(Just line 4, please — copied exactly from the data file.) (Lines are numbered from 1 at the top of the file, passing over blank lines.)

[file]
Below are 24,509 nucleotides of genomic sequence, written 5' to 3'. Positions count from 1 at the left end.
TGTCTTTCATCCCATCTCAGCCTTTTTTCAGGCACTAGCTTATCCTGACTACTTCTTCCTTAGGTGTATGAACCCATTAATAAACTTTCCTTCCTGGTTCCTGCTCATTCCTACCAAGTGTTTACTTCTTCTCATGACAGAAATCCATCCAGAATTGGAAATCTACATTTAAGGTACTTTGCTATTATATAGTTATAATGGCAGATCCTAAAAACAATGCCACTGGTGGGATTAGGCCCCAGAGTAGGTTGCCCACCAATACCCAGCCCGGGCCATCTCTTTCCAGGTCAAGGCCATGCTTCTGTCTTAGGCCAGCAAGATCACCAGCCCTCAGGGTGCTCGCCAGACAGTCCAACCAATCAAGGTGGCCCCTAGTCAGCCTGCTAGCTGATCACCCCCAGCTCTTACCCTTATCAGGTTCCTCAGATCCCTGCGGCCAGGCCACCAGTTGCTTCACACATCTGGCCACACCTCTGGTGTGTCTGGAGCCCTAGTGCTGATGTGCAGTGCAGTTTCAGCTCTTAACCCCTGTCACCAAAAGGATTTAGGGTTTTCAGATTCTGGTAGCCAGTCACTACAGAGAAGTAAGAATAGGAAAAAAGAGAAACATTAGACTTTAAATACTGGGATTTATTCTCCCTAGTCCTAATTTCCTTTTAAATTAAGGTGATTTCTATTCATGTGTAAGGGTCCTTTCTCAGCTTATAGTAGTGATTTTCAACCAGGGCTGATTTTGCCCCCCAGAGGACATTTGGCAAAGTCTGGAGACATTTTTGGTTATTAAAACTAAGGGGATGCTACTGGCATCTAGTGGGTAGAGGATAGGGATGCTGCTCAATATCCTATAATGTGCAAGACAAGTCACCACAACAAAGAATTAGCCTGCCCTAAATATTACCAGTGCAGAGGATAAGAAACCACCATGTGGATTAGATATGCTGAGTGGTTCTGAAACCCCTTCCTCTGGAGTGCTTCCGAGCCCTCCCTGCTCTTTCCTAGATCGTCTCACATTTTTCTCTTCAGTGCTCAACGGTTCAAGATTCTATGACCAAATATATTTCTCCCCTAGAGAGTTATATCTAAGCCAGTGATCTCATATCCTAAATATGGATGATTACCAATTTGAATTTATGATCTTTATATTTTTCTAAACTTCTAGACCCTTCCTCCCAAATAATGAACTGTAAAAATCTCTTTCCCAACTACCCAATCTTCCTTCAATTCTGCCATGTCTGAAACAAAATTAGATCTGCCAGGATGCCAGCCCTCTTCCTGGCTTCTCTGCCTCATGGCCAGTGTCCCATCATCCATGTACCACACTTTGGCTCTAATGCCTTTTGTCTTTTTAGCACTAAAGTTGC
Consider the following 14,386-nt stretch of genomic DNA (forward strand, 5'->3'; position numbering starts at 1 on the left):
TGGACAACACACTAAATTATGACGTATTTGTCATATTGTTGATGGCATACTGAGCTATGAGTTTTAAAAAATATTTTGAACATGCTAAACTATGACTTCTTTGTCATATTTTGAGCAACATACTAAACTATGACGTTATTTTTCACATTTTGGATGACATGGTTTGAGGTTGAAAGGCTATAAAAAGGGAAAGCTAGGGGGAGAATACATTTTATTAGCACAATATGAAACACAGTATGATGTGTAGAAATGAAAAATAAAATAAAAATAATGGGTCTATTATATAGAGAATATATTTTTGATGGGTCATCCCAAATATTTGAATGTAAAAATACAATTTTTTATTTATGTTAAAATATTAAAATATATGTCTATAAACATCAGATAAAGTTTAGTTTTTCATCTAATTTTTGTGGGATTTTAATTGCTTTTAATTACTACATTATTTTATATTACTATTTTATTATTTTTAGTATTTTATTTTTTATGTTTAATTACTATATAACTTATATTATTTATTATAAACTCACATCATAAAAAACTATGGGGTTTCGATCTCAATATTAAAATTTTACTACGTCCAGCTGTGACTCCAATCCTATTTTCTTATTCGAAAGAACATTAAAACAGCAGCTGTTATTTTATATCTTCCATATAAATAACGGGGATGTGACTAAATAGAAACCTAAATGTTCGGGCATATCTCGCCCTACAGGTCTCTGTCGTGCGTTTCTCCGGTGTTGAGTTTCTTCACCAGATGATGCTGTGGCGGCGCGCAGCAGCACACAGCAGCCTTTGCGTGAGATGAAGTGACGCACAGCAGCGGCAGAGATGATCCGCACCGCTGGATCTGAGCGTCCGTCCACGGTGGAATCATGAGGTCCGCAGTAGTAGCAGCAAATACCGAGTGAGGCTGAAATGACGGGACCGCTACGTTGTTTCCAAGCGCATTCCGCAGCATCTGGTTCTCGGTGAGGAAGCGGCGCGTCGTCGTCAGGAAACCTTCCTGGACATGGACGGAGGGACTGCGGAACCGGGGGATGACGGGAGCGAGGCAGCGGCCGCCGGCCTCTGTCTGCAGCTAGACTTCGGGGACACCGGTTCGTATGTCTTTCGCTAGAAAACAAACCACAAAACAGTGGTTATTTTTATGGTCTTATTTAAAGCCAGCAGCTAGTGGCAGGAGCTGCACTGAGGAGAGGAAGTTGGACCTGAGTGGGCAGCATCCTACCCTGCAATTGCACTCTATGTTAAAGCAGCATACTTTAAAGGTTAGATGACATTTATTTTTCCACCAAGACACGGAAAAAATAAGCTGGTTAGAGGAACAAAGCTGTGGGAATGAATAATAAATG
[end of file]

TGGACAACACACTAAATTATGACGTATTTGTCATATTGTTGATGGCATACTGAGCTATGAGTTTTAAAAAATATTTTGAACATGCTAAACTATGACTTCTTTGTCATATTTTGAGCAACATACTAAACTATGACGTTATTTTTCACATTTTGGATGACATGGTTTGAGGTTGAAAGGCTATAAAAAGGGAAAGCTAGGGGGAGAATACATTTTATTAGCACAATATGAAACACAGTATGATGTGTAGAAATGAAAAATAAAATAAAAATAATGGGTCTATTATATAGAGAATATATTTTTGATGGGTCATCCCAAATATTTGAATGTAAAAATACAATTTTTTATTTATGTTAAAATATTAAAATATATGTCTATAAACATCAGATAAAGTTTAGTTTTTCATCTAATTTTTGTGGGATTTTAATTGCTTTTAATTACTACATTATTTTATATTACTATTTTATTATTTTTAGTATTTTATTTTTTATGTTTAATTACTATATAACTTATATTATTTATTATAAACTCACATCATAAAAAACTATGGGGTTTCGATCTCAATATTAAAATTTTACTACGTCCAGCTGTGACTCCAATCCTATTTTCTTATTCGAAAGAACATTAAAACAGCAGCTGTTATTTTATATCTTCCATATAAATAACGGGGATGTGACTAAATAGAAACCTAAATGTTCGGGCATATCTCGCCCTACAGGTCTCTGTCGTGCGTTTCTCCGGTGTTGAGTTTCTTCACCAGATGATGCTGTGGCGGCGCGCAGCAGCACACAGCAGCCTTTGCGTGAGATGAAGTGACGCACAGCAGCGGCAGAGATGATCCGCACCGCTGGATCTGAGCGTCCGTCCACGGTGGAATCATGAGGTCCGCAGTAGTAGCAGCAAATACCGAGTGAGGCTGAAATGACGGGACCGCTACGTTGTTTCCAAGCGCATTCCGCAGCATCTGGTTCTCGGTGAGGAAGCGGCGCGTCGTCGTCAGGAAACCTTCCTGGACATGGACGGAGGGACTGCGGAACCGGGGGATGACGGGAGCGAGGCAGCGGCCGCCGGCCTCTGTCTGCAGCTAGACTTCGGGGACACCGGTTCGTATGTCTTTCGCTAGAAAACAAACCACAAAACAGTGGTTATTTTTATGGTCTTATTTAAAGCCAGCAGCTAGTGGCAGGAGCTGCACTGAGGAGAGGAAGTTGGACCTGAGTGGGCAGCATCCTACCCTGCAATTGCACTCTATGTTAAAGCAGCATACTTTAAAGGTTAGATGACATTTATTTTTCCACCAAGACACGGAAAAAATAAGCTGGTTAGAGGAACAAAGCTGTGGGAATGAATAATAAATG